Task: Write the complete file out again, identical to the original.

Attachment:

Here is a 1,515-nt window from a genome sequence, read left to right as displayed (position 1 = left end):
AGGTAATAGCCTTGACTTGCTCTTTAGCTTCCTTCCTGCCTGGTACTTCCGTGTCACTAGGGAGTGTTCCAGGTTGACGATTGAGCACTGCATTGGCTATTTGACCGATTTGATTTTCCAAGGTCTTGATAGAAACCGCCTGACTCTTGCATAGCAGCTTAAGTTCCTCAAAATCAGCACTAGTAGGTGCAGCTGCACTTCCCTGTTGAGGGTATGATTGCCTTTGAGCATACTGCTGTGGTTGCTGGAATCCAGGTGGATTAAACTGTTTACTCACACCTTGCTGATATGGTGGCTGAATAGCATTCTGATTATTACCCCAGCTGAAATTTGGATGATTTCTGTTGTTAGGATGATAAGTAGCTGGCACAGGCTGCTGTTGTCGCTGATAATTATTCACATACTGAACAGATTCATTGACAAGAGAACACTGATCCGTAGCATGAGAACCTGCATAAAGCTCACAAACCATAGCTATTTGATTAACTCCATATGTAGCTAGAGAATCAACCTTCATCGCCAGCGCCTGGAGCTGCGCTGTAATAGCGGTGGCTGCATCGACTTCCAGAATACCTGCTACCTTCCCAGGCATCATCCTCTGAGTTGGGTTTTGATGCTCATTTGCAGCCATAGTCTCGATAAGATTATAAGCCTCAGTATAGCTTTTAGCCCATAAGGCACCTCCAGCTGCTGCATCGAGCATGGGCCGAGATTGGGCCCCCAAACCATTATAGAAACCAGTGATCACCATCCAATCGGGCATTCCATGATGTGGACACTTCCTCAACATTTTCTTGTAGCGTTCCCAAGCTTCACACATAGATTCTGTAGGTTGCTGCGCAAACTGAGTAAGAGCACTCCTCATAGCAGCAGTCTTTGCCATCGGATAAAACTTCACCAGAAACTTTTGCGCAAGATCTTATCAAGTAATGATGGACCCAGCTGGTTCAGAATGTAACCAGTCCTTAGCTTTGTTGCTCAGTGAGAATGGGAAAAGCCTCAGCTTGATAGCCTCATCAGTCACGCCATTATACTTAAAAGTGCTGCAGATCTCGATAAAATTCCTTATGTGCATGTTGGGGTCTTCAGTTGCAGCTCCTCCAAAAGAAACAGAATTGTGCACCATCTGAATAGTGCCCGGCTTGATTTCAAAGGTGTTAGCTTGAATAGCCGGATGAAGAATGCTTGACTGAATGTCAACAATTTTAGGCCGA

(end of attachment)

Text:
Here is a 1,515-nt window from a genome sequence, read left to right as displayed (position 1 = left end):
AGGTAATAGCCTTGACTTGCTCTTTAGCTTCCTTCCTGCCTGGTACTTCCGTGTCACTAGGGAGTGTTCCAGGTTGACGATTGAGCACTGCATTGGCTATTTGACCGATTTGATTTTCCAAGGTCTTGATAGAAACCGCCTGACTCTTGCATAGCAGCTTAAGTTCCTCAAAATCAGCACTAGTAGGTGCAGCTGCACTTCCCTGTTGAGGGTATGATTGCCTTTGAGCATACTGCTGTGGTTGCTGGAATCCAGGTGGATTAAACTGTTTACTCACACCTTGCTGATATGGTGGCTGAATAGCATTCTGATTATTACCCCAGCTGAAATTTGGATGATTTCTGTTGTTAGGATGATAAGTAGCTGGCACAGGCTGCTGTTGTCGCTGATAATTATTCACATACTGAACAGATTCATTGACAAGAGAACACTGATCCGTAGCATGAGAACCTGCATAAAGCTCACAAACCATAGCTATTTGATTAACTCCATATGTAGCTAGAGAATCAACCTTCATCGCCAGCGCCTGGAGCTGCGCTGTAATAGCGGTGGCTGCATCGACTTCCAGAATACCTGCTACCTTCCCAGGCATCATCCTCTGAGTTGGGTTTTGATGCTCATTTGCAGCCATAGTCTCGATAAGATTATAAGCCTCAGTATAGCTTTTAGCCCATAAGGCACCTCCAGCTGCTGCATCGAGCATGGGCCGAGATTGGGCCCCCAAACCATTATAGAAACCAGTGATCACCATCCAATCGGGCATTCCATGATGTGGACACTTCCTCAACATTTTCTTGTAGCGTTCCCAAGCTTCACACATAGATTCTGTAGGTTGCTGCGCAAACTGAGTAAGAGCACTCCTCATAGCAGCAGTCTTTGCCATCGGATAAAACTTCACCAGAAACTTTTGCGCAAGATCTTATCAAGTAATGATGGACCCAGCTGGTTCAGAATGTAACCAGTCCTTAGCTTTGTTGCTCAGTGAGAATGGGAAAAGCCTCAGCTTGATAGCCTCATCAGTCACGCCATTATACTTAAAAGTGCTGCAGATCTCGATAAAATTCCTTATGTGCATGTTGGGGTCTTCAGTTGCAGCTCCTCCAAAAGAAACAGAATTGTGCACCATCTGAATAGTGCCCGGCTTGATTTCAAAGGTGTTAGCTTGAATAGCCGGATGAAGAATGCTTGACTGAATGTCAACAATTTTAGGCCGA